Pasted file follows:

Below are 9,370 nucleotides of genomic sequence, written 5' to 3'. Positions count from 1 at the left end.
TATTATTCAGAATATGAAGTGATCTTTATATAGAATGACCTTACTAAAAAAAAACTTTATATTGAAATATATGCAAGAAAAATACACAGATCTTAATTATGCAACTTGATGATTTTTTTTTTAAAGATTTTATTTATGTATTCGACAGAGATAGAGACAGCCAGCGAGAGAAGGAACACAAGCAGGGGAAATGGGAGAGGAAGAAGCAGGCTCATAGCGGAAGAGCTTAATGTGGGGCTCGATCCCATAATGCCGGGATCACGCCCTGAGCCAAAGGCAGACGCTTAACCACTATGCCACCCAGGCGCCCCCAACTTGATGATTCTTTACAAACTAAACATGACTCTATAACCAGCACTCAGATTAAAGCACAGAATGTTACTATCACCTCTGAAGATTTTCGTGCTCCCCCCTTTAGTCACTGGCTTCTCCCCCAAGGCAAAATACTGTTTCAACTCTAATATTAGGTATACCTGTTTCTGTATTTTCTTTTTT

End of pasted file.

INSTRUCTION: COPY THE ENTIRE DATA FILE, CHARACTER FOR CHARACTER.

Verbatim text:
Below are 9,370 nucleotides of genomic sequence, written 5' to 3'. Positions count from 1 at the left end.
TATTATTCAGAATATGAAGTGATCTTTATATAGAATGACCTTACTAAAAAAAAACTTTATATTGAAATATATGCAAGAAAAATACACAGATCTTAATTATGCAACTTGATGATTTTTTTTTTAAAGATTTTATTTATGTATTCGACAGAGATAGAGACAGCCAGCGAGAGAAGGAACACAAGCAGGGGAAATGGGAGAGGAAGAAGCAGGCTCATAGCGGAAGAGCTTAATGTGGGGCTCGATCCCATAATGCCGGGATCACGCCCTGAGCCAAAGGCAGACGCTTAACCACTATGCCACCCAGGCGCCCCCAACTTGATGATTCTTTACAAACTAAACATGACTCTATAACCAGCACTCAGATTAAAGCACAGAATGTTACTATCACCTCTGAAGATTTTCGTGCTCCCCCCTTTAGTCACTGGCTTCTCCCCCAAGGCAAAATACTGTTTCAACTCTAATATTAGGTATACCTGTTTCTGTATTTTCTTTTTT